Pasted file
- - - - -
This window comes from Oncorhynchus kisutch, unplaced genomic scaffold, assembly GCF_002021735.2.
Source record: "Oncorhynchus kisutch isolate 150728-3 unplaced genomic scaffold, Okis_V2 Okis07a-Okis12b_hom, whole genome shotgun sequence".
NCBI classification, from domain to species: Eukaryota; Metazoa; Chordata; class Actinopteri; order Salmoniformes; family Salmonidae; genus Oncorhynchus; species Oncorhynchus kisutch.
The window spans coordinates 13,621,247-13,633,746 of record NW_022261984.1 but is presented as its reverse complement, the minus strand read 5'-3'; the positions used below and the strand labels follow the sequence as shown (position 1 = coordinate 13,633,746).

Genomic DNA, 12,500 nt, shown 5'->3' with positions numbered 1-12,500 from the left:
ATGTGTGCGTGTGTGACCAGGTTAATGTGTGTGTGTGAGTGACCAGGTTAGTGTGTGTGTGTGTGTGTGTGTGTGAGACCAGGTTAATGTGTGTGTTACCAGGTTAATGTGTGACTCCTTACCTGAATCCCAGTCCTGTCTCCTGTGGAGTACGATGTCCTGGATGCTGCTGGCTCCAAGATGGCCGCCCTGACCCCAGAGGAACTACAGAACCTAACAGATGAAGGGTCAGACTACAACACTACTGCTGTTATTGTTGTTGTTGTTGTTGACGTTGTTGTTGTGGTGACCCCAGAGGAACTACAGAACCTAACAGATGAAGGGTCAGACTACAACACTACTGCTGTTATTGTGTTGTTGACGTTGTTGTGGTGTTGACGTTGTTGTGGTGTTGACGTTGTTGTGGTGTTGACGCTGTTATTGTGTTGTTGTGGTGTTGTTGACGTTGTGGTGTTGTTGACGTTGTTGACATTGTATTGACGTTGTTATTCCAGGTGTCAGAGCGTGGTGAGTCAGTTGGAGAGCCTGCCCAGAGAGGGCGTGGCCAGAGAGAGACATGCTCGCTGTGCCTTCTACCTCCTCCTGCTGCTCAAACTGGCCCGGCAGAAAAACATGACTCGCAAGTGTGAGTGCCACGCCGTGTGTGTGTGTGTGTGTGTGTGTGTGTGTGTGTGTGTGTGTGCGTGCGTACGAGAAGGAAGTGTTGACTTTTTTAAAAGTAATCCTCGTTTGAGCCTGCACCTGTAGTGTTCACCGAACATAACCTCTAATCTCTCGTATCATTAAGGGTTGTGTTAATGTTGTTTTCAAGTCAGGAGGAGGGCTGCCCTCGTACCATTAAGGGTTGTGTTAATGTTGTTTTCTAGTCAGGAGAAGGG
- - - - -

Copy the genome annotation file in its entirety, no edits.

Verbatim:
This window comes from Oncorhynchus kisutch, unplaced genomic scaffold, assembly GCF_002021735.2.
Source record: "Oncorhynchus kisutch isolate 150728-3 unplaced genomic scaffold, Okis_V2 Okis07a-Okis12b_hom, whole genome shotgun sequence".
NCBI classification, from domain to species: Eukaryota; Metazoa; Chordata; class Actinopteri; order Salmoniformes; family Salmonidae; genus Oncorhynchus; species Oncorhynchus kisutch.
The window spans coordinates 13,621,247-13,633,746 of record NW_022261984.1 but is presented as its reverse complement, the minus strand read 5'-3'; the positions used below and the strand labels follow the sequence as shown (position 1 = coordinate 13,633,746).

Genomic DNA, 12,500 nt, shown 5'->3' with positions numbered 1-12,500 from the left:
ATGTGTGCGTGTGTGACCAGGTTAATGTGTGTGTGTGAGTGACCAGGTTAGTGTGTGTGTGTGTGTGTGTGTGTGAGACCAGGTTAATGTGTGTGTTACCAGGTTAATGTGTGACTCCTTACCTGAATCCCAGTCCTGTCTCCTGTGGAGTACGATGTCCTGGATGCTGCTGGCTCCAAGATGGCCGCCCTGACCCCAGAGGAACTACAGAACCTAACAGATGAAGGGTCAGACTACAACACTACTGCTGTTATTGTTGTTGTTGTTGTTGACGTTGTTGTTGTGGTGACCCCAGAGGAACTACAGAACCTAACAGATGAAGGGTCAGACTACAACACTACTGCTGTTATTGTGTTGTTGACGTTGTTGTGGTGTTGACGTTGTTGTGGTGTTGACGTTGTTGTGGTGTTGACGCTGTTATTGTGTTGTTGTGGTGTTGTTGACGTTGTGGTGTTGTTGACGTTGTTGACATTGTATTGACGTTGTTATTCCAGGTGTCAGAGCGTGGTGAGTCAGTTGGAGAGCCTGCCCAGAGAGGGCGTGGCCAGAGAGAGACATGCTCGCTGTGCCTTCTACCTCCTCCTGCTGCTCAAACTGGCCCGGCAGAAAAACATGACTCGCAAGTGTGAGTGCCACGCCGTGTGTGTGTGTGTGTGTGTGTGTGTGTGTGTGTGTGTGTGTGCGTGCGTACGAGAAGGAAGTGTTGACTTTTTTAAAAGTAATCCTCGTTTGAGCCTGCACCTGTAGTGTTCACCGAACATAACCTCTAATCTCTCGTATCATTAAGGGTTGTGTTAATGTTGTTTTCAAGTCAGGAGGAGGGCTGCCCTCGTACCATTAAGGGTTGTGTTAATGTTGTTTTCTAGTCAGGAGAAGGG